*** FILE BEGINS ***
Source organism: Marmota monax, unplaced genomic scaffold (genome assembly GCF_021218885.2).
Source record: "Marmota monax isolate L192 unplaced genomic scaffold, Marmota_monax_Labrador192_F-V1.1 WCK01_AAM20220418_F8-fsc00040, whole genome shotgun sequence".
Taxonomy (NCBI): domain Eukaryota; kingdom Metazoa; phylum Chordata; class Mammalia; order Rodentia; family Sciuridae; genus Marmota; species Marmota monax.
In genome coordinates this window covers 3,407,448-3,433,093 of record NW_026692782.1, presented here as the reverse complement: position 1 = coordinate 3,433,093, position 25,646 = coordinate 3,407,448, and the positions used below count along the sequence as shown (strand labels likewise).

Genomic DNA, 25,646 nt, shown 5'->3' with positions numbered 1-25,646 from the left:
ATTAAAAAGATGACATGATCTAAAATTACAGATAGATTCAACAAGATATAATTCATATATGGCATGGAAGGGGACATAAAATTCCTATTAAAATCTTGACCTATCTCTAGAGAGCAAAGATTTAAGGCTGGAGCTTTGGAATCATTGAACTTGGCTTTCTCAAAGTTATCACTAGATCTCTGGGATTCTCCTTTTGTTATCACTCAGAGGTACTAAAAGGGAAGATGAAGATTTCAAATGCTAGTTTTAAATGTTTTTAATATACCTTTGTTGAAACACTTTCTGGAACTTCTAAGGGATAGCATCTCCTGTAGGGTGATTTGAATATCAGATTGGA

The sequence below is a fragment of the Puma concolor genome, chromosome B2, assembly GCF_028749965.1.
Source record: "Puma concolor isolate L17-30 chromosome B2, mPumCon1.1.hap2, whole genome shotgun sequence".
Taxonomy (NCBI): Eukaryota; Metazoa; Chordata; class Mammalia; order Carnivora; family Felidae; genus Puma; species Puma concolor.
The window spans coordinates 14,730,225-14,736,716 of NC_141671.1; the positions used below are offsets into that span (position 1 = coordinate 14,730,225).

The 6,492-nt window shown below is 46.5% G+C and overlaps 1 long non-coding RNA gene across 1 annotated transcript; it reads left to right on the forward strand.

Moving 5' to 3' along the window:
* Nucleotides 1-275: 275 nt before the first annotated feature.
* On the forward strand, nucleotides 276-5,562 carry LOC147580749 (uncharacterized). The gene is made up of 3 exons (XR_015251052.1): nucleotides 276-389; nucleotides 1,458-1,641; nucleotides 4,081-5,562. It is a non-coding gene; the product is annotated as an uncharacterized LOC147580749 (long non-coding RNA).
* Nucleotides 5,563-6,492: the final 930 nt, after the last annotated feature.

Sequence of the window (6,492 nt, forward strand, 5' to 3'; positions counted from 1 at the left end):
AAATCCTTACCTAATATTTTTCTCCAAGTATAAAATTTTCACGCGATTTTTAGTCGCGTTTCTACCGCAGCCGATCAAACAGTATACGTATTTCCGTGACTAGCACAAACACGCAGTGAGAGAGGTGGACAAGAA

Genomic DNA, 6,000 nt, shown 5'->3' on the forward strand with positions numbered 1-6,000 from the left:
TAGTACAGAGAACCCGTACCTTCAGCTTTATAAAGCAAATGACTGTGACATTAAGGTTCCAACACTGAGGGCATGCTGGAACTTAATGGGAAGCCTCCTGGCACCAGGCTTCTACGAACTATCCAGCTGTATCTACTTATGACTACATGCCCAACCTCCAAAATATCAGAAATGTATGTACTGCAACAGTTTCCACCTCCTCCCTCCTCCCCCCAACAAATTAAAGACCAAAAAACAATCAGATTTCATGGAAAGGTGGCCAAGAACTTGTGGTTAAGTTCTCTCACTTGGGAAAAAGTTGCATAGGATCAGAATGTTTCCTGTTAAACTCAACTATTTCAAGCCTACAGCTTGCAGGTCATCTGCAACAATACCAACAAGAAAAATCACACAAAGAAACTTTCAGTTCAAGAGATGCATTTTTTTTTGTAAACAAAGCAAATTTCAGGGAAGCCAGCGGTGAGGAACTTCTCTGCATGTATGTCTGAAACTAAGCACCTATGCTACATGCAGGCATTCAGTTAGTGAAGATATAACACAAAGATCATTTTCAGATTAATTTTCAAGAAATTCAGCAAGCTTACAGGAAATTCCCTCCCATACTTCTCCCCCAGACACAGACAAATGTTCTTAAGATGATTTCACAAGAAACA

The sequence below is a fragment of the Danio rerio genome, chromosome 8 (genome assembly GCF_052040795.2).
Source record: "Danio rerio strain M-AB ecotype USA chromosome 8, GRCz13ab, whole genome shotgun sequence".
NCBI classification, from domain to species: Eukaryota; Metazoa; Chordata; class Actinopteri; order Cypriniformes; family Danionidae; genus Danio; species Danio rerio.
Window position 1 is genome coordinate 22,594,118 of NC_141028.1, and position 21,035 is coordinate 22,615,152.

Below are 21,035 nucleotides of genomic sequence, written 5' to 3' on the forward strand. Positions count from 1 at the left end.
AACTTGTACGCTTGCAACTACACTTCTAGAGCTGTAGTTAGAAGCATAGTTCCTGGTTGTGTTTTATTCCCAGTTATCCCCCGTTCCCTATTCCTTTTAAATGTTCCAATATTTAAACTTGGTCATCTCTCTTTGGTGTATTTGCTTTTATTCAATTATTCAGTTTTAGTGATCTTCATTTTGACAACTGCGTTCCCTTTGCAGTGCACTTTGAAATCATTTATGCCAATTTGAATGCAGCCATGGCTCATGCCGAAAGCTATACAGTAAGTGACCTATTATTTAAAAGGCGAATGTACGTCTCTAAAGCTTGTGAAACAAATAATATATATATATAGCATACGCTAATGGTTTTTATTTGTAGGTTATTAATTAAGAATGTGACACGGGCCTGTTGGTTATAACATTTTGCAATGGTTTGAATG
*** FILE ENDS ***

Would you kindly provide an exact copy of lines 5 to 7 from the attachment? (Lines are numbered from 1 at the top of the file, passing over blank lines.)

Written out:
Genomic DNA, 25,646 nt, shown 5'->3' with positions numbered 1-25,646 from the left:
ATTAAAAAGATGACATGATCTAAAATTACAGATAGATTCAACAAGATATAATTCATATATGGCATGGAAGGGGACATAAAATTCCTATTAAAATCTTGACCTATCTCTAGAGAGCAAAGATTTAAGGCTGGAGCTTTGGAATCATTGAACTTGGCTTTCTCAAAGTTATCACTAGATCTCTGGGATTCTCCTTTTGTTATCACTCAGAGGTACTAAAAGGGAAGATGAAGATTTCAAATGCTAGTTTTAAATGTTTTTAATATACCTTTGTTGAAACACTTTCTGGAACTTCTAAGGGATAGCATCTCCTGTAGGGTGATTTGAATATCAGATTGGA

The sequence below is a fragment of the Puma concolor genome, chromosome B2, assembly GCF_028749965.1.